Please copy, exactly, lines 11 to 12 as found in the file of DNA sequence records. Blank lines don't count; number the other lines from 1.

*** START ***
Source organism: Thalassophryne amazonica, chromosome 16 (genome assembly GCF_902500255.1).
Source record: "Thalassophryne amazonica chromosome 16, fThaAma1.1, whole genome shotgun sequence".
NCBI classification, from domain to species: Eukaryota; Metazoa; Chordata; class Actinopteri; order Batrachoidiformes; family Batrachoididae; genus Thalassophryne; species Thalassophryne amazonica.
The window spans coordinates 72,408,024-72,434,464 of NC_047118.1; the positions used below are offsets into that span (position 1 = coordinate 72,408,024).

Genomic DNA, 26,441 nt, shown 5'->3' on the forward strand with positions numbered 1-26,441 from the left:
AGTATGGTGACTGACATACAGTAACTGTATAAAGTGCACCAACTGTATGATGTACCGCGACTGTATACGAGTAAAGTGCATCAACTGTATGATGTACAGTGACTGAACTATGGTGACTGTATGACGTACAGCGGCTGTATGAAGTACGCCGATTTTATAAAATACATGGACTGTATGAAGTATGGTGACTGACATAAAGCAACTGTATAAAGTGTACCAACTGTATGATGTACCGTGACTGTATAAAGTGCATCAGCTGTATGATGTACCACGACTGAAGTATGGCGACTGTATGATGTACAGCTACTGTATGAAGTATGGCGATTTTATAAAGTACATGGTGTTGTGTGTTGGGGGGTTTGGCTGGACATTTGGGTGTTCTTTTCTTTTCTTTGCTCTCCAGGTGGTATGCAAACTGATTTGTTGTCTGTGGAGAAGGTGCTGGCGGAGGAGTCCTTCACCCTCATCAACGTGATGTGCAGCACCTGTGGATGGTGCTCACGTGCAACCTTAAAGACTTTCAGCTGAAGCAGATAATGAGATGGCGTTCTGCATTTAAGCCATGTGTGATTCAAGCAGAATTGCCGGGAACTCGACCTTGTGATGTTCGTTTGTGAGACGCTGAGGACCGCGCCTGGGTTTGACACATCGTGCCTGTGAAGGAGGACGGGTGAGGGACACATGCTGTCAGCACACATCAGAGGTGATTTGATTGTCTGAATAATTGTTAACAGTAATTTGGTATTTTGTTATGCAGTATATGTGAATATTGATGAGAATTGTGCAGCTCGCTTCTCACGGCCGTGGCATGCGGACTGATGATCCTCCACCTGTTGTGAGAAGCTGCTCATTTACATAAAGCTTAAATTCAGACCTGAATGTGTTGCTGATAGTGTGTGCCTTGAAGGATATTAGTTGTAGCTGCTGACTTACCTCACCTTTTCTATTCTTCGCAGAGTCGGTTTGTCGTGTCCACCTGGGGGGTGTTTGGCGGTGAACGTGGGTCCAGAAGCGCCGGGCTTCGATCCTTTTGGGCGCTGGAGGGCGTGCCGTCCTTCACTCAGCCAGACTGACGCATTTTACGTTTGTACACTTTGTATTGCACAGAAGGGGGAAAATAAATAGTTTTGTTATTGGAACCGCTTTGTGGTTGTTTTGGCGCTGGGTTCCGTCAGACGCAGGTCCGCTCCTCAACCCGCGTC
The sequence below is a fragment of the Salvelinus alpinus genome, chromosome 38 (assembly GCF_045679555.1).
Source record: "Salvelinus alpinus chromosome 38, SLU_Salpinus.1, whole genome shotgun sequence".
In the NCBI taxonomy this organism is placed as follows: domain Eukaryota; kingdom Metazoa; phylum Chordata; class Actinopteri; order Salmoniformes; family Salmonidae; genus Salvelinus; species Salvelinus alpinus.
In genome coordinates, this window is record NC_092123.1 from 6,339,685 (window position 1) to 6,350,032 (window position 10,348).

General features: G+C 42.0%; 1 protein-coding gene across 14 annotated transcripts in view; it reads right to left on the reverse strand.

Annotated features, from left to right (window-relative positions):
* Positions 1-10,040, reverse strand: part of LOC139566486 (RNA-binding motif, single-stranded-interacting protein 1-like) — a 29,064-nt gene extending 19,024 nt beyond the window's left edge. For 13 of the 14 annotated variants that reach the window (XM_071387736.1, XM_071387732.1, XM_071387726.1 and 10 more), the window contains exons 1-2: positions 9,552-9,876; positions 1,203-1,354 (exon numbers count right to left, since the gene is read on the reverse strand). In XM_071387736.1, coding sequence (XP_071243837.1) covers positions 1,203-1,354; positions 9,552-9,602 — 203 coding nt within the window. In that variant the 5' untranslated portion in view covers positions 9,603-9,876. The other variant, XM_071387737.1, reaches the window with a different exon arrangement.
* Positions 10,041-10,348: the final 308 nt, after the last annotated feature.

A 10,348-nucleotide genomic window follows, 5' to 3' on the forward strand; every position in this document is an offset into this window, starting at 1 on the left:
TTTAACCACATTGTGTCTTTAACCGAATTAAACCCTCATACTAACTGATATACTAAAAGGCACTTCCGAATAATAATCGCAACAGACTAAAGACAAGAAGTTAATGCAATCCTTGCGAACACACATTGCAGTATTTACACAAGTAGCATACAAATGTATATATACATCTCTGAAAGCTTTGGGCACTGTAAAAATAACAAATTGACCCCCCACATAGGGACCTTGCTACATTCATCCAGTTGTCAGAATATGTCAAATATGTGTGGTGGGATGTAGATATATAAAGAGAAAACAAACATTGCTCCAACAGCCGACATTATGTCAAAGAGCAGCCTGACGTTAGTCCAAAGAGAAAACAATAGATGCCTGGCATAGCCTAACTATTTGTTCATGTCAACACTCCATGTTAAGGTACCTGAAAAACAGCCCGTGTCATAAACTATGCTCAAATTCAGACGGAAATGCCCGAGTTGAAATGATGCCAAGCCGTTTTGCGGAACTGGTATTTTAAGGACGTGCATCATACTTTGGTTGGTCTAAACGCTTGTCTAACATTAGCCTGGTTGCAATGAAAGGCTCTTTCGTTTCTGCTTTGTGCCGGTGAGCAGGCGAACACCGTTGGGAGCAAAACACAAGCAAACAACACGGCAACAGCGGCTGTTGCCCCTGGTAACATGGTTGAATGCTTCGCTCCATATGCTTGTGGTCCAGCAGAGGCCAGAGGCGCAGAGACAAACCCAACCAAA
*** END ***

General features: G+C 42.0%; 1 protein-coding gene across 14 annotated transcripts in view; it reads right to left on the reverse strand.

Annotated features, from left to right (window-relative positions):